Kent State researchers get grant to study crabs, lobsters and shrimp

Record-Courier Staff Report Published:

Researchers from Kent State University's Department of Geology have been awarded a grant from the National Science Foundation to study diversity, evolution and extinction in crabs, lobsters and shrimp. The $100,000, two-year grant will fund the study of this economically important, diverse group of animals whose geologic history extends back 400 million years.

KSU Geology Professor Carrie Schweitzer is the principal investigator on the project. She and co-principal investigator Rodney Feldmann, professor emeritus of geology at KSU, have worked together for 16 years, examining the evolutionary history of the Decapoda -- crabs, lobsters, and shrimp.

This study will provide the most comprehensive analysis of macroevolution of these crustaceans yet conducted, according to Schweitzer and Feldmann.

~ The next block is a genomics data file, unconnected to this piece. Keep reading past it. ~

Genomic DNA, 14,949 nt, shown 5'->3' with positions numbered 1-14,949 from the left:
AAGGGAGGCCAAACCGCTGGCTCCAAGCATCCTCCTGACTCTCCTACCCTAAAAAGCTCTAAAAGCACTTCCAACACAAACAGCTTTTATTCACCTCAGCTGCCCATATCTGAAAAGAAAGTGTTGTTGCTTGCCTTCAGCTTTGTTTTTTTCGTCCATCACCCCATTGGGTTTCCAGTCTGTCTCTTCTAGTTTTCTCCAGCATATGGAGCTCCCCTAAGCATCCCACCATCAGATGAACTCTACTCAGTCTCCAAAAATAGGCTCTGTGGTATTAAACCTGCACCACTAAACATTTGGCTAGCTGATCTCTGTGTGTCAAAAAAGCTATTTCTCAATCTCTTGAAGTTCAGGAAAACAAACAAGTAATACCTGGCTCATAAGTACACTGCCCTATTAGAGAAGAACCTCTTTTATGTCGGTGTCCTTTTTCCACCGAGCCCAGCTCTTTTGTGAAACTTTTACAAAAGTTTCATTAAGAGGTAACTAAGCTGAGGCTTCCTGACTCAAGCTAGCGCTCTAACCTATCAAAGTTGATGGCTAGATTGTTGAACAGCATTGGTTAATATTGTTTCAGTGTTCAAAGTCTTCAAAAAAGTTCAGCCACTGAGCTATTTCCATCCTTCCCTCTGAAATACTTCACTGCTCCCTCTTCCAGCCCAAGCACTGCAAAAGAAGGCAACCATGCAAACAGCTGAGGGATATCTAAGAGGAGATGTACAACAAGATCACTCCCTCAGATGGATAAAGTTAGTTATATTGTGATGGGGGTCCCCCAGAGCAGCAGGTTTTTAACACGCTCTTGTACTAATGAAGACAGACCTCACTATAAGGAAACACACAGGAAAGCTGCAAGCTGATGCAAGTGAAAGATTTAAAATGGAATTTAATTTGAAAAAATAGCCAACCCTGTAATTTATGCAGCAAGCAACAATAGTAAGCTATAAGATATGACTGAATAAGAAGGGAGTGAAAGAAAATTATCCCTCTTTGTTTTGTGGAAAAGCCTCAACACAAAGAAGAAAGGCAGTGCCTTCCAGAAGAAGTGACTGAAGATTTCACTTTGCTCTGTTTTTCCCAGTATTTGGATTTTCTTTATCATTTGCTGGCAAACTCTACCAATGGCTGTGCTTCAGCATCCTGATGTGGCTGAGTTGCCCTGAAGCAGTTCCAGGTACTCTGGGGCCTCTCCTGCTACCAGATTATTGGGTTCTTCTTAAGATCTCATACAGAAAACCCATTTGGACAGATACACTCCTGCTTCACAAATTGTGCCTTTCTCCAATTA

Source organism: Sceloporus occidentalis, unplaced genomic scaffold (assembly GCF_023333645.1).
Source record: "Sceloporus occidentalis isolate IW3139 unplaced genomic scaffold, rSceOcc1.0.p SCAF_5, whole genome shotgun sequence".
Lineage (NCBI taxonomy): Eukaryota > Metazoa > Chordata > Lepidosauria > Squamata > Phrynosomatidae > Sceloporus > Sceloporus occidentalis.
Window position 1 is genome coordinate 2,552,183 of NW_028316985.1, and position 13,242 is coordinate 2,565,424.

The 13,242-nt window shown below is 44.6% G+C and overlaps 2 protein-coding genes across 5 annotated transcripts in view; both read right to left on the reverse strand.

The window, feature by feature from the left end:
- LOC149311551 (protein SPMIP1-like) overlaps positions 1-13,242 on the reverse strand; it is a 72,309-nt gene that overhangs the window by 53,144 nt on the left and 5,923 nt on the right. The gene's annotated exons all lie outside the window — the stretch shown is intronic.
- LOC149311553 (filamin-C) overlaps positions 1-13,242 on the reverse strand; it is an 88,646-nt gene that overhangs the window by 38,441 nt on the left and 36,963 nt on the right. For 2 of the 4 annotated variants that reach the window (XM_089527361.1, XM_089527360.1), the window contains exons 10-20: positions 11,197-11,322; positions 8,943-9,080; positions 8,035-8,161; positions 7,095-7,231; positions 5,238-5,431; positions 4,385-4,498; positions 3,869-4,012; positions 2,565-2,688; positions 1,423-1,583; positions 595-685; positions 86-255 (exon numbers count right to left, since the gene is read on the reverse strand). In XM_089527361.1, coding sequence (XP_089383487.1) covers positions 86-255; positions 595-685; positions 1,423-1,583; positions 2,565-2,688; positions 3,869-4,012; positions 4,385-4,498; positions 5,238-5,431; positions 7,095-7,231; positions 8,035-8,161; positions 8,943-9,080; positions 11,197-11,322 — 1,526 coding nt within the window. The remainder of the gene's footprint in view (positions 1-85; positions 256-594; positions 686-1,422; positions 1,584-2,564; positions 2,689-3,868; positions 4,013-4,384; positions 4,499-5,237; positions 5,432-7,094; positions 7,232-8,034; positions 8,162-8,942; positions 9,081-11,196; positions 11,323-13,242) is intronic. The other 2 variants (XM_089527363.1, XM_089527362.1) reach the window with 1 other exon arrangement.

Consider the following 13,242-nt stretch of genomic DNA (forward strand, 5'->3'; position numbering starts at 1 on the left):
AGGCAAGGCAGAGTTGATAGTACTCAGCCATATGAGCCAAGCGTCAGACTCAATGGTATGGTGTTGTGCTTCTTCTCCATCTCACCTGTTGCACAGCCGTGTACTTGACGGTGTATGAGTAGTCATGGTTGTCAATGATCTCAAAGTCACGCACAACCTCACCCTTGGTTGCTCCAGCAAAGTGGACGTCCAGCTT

The pair plan to examine questions such as when these creatures first evolved, how have they diversified through time, how extinction events affected their diversity and how that has impacted their evolution.

"Looking at what happened to them in the past can help us to interpret what is happening now and what might happen in the future," Schweitzer said. "For example, it seems like lobsters were more diverse at different times in the past than they are now. Crabs predominate now, and we want to know why that is."

The effect of climate, sea level, the abundance of coral reef and the interactions between crabs, lobsters and other animals are some of the issues the two plan to analyze.

"The majority of the grant money will go to paying Kent State undergraduate students to work with us on the project, inputting and analyzing data," Schweitzer explained. "It also will fund some research work in Europe to look at museum collections to gather data about the presence and absence of these animals at different periods of time."

The study has significance beyond classrooms and museums.

"Many of these are food animals, and we eat them as kind of luxuries," Schweitzer said. "But that's not true in other parts of the world, where they are main sources of food."

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